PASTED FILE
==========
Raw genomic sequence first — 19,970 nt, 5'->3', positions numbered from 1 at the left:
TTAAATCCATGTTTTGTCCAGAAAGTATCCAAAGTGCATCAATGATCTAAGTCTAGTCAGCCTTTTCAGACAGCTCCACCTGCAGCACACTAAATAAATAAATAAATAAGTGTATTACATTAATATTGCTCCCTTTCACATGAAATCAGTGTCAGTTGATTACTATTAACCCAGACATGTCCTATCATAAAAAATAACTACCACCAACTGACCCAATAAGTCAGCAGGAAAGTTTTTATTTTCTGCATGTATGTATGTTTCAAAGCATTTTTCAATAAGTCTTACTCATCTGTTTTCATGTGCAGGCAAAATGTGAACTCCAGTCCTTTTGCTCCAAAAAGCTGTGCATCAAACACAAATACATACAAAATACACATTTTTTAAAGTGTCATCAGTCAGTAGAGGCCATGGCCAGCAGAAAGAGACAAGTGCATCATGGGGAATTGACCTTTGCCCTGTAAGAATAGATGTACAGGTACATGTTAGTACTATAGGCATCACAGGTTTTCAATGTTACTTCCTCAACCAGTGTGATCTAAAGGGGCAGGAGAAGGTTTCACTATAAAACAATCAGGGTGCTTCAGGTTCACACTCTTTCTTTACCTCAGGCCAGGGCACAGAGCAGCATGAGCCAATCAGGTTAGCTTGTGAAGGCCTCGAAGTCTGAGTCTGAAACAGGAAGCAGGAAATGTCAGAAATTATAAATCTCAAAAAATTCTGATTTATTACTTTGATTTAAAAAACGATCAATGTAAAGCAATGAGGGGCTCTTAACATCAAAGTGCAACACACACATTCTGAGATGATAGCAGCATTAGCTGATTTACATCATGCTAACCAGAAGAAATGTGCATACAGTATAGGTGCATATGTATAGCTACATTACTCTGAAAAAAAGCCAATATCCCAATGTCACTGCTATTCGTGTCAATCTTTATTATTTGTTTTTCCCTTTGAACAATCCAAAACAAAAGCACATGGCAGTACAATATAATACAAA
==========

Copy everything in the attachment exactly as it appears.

Raw genomic sequence first — 19,970 nt, 5'->3', positions numbered from 1 at the left:
TTAAATCCATGTTTTGTCCAGAAAGTATCCAAAGTGCATCAATGATCTAAGTCTAGTCAGCCTTTTCAGACAGCTCCACCTGCAGCACACTAAATAAATAAATAAATAAGTGTATTACATTAATATTGCTCCCTTTCACATGAAATCAGTGTCAGTTGATTACTATTAACCCAGACATGTCCTATCATAAAAAATAACTACCACCAACTGACCCAATAAGTCAGCAGGAAAGTTTTTATTTTCTGCATGTATGTATGTTTCAAAGCATTTTTCAATAAGTCTTACTCATCTGTTTTCATGTGCAGGCAAAATGTGAACTCCAGTCCTTTTGCTCCAAAAAGCTGTGCATCAAACACAAATACATACAAAATACACATTTTTTAAAGTGTCATCAGTCAGTAGAGGCCATGGCCAGCAGAAAGAGACAAGTGCATCATGGGGAATTGACCTTTGCCCTGTAAGAATAGATGTACAGGTACATGTTAGTACTATAGGCATCACAGGTTTTCAATGTTACTTCCTCAACCAGTGTGATCTAAAGGGGCAGGAGAAGGTTTCACTATAAAACAATCAGGGTGCTTCAGGTTCACACTCTTTCTTTACCTCAGGCCAGGGCACAGAGCAGCATGAGCCAATCAGGTTAGCTTGTGAAGGCCTCGAAGTCTGAGTCTGAAACAGGAAGCAGGAAATGTCAGAAATTATAAATCTCAAAAAATTCTGATTTATTACTTTGATTTAAAAAACGATCAATGTAAAGCAATGAGGGGCTCTTAACATCAAAGTGCAACACACACATTCTGAGATGATAGCAGCATTAGCTGATTTACATCATGCTAACCAGAAGAAATGTGCATACAGTATAGGTGCATATGTATAGCTACATTACTCTGAAAAAAAGCCAATATCCCAATGTCACTGCTATTCGTGTCAATCTTTATTATTTGTTTTTCCCTTTGAACAATCCAAAACAAAAGCACATGGCAGTACAATATAATACAAA